You will find that many, many Americans agree that some of the criticisms leveled at President Obama are racially tinged if not outright based on racist thoughts. Many of the things you refer to have been used by racists in their arguments. But enough about that….I want to let it go. If you still think me a monster so be it. There’s nothing I can do about that.

    In regards to us when we were teenagers. I don’t even remember this other guy you’re talking about. But I do remember you very well. I also remember being over at your house or near your house and you talking about a very pretty girl called Honey (it was ridiculous name whatever it was), a neighbor and classmate of yours. It was obvious that you really, really liked her (and she was gorgeous I remember what she looked like). You kept going on and on about her and I thought well why don’t you ask her out! I couldn’t fathom why you were telling me about your crush on her. I remember that it hurt my feelings pretty badly. Maybe it was to get back at me for my comments about the other guy (who again I don’t remember or have a clue about nor did I ever date him). Or maybe I made up the story about the other guy to make you jealous because you made me jealous with Honey. On that point I honestly don’t know who said what first. Does any of that ring a bell? You know you were the only guy that asked me out in High School? The only one in all four years. I dated a guy (we went out twice) once to the Prom and I had to ask him. The guy I went to the prom with was in my grade and it was after you’d already graduated…and he definitely wasn’t the one you are referring to. So I don’t know if that sheds any light on that situation.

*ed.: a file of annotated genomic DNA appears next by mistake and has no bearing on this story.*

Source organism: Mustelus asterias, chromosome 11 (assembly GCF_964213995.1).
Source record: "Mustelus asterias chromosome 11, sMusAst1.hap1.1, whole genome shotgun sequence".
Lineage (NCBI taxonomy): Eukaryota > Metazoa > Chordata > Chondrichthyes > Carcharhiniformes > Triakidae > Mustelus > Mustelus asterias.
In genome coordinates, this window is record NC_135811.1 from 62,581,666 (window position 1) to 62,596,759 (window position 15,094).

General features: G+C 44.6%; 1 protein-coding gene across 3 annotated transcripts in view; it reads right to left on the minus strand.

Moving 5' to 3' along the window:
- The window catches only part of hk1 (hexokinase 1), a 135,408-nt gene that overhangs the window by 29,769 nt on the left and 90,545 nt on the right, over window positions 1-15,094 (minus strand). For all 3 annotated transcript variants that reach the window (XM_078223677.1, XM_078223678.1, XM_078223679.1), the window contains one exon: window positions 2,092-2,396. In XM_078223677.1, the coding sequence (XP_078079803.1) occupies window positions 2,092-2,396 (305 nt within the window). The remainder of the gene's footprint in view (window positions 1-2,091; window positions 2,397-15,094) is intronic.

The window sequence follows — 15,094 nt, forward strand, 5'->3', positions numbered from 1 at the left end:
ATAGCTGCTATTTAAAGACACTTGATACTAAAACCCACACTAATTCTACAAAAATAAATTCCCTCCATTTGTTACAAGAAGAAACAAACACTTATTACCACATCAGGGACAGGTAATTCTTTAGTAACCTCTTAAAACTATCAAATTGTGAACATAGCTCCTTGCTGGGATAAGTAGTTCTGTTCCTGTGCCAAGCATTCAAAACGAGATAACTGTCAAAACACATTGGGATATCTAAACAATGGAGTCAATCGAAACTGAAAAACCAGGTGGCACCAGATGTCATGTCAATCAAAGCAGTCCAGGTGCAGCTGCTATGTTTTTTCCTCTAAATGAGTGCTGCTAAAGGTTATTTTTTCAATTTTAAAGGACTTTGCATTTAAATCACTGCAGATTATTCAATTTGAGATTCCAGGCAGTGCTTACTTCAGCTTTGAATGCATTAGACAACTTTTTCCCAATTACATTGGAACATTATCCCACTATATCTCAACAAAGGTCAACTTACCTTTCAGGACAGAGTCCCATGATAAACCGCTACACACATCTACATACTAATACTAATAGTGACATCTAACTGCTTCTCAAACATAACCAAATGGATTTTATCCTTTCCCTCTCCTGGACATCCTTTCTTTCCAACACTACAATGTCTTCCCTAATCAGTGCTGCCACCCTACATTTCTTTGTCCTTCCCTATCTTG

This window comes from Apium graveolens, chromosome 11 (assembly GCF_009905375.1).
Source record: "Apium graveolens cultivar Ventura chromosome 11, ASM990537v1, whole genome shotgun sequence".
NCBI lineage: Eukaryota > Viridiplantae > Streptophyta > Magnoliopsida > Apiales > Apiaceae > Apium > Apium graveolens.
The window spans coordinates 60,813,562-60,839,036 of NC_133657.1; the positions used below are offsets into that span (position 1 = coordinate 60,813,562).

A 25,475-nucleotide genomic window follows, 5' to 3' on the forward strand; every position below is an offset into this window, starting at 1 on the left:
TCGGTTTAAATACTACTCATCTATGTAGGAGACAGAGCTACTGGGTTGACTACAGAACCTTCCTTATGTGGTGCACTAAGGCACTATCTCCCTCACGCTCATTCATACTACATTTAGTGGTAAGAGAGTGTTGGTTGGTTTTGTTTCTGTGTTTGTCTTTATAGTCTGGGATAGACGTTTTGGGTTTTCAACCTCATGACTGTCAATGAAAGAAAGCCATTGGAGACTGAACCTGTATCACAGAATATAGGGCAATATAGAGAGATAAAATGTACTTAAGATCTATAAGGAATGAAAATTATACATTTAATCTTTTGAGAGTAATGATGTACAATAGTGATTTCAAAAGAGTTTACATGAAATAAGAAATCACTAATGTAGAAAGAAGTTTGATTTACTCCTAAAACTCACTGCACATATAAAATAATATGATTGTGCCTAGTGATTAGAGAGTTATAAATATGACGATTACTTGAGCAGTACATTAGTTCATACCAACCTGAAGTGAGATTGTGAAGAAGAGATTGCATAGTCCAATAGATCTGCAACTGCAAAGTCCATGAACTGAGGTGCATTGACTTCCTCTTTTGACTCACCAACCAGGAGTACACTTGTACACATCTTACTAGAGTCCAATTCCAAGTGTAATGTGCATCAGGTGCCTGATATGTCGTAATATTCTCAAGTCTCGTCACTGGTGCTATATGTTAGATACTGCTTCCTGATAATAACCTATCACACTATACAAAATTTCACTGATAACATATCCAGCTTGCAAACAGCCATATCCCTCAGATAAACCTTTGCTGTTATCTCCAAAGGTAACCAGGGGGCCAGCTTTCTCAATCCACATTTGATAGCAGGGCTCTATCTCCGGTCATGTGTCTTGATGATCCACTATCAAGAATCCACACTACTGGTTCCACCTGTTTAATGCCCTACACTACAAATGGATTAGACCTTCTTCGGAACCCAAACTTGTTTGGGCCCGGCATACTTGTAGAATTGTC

In regards to connecting our short relationship with our not seeing eye to eye on what Jesus meant by love….good shot, that one hurt. Do you feel better for it?

  5. drangedinaz says:

    OMG, She was tall, thin and chesty, with a light brown hair actually the color of honey and she had a weird name like that too, like some kind of flower or actually Honey. She was in your graduating class and went to CV. She lived either on your block or the block beside you. I will make it my mission to find her picture and I bet you will remember her. I can see her face in mind right now! LOL Funny you don’t remember her and I don’t remember him. Ironic eh?

    • Rick says:

      the only girl I had a crush on w that description was Amy and she didn’t live anywhere near me – message me if you think of another one